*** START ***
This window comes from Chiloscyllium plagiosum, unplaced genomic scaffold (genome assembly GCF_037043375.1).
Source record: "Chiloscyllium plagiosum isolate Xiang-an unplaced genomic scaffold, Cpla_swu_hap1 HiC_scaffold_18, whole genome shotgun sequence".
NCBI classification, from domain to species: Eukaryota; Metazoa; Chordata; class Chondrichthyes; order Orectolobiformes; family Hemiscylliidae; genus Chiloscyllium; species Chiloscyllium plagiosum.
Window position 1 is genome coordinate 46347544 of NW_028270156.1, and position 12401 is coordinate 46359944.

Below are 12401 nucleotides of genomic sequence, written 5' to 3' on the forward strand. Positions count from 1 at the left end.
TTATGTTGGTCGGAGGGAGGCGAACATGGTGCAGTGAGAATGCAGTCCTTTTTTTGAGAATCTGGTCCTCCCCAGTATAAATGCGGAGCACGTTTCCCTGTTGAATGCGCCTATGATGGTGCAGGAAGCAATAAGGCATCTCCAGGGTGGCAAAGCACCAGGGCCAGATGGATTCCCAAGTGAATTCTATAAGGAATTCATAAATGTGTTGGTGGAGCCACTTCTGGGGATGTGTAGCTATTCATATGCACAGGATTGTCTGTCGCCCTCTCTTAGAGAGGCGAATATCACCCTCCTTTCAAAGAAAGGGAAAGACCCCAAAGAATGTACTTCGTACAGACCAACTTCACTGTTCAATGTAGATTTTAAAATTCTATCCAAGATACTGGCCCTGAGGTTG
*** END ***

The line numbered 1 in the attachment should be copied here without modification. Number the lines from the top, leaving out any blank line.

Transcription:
This window comes from Chiloscyllium plagiosum, unplaced genomic scaffold (genome assembly GCF_037043375.1).